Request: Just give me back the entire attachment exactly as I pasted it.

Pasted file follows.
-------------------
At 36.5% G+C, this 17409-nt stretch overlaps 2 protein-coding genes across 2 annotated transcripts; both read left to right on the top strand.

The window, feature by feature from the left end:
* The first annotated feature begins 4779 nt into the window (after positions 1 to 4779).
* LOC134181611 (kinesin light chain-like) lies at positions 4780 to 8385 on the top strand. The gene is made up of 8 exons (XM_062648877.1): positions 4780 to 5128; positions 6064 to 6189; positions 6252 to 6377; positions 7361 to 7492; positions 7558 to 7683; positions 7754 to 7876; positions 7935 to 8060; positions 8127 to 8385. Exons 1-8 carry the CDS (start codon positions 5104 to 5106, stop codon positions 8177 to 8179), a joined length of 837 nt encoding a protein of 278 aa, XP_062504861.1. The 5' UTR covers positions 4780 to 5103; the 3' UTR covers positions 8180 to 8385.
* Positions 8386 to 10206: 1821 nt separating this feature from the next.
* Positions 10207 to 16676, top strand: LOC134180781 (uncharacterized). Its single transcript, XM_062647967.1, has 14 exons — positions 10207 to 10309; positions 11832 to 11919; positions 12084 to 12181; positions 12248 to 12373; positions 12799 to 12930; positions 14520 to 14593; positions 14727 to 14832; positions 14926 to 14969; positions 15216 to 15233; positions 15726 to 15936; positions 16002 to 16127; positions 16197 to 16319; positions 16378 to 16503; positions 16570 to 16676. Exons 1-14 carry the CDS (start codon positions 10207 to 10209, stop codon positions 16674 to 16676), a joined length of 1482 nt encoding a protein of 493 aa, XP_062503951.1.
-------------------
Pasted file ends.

At 36.5% G+C, this 17409-nt stretch overlaps 2 protein-coding genes across 2 annotated transcripts; both read left to right on the top strand.

The window, feature by feature from the left end:
* The first annotated feature begins 4779 nt into the window (after positions 1 to 4779).
* LOC134181611 (kinesin light chain-like) lies at positions 4780 to 8385 on the top strand. The gene is made up of 8 exons (XM_062648877.1): positions 4780 to 5128; positions 6064 to 6189; positions 6252 to 6377; positions 7361 to 7492; positions 7558 to 7683; positions 7754 to 7876; positions 7935 to 8060; positions 8127 to 8385. Exons 1-8 carry the CDS (start codon positions 5104 to 5106, stop codon positions 8177 to 8179), a joined length of 837 nt encoding a protein of 278 aa, XP_062504861.1. The 5' UTR covers positions 4780 to 5103; the 3' UTR covers positions 8180 to 8385.
* Positions 8386 to 10206: 1821 nt separating this feature from the next.
* Positions 10207 to 16676, top strand: LOC134180781 (uncharacterized). Its single transcript, XM_062647967.1, has 14 exons — positions 10207 to 10309; positions 11832 to 11919; positions 12084 to 12181; positions 12248 to 12373; positions 12799 to 12930; positions 14520 to 14593; positions 14727 to 14832; positions 14926 to 14969; positions 15216 to 15233; positions 15726 to 15936; positions 16002 to 16127; positions 16197 to 16319; positions 16378 to 16503; positions 16570 to 16676. Exons 1-14 carry the CDS (start codon positions 10207 to 10209, stop codon positions 16674 to 16676), a joined length of 1482 nt encoding a protein of 493 aa, XP_062503951.1.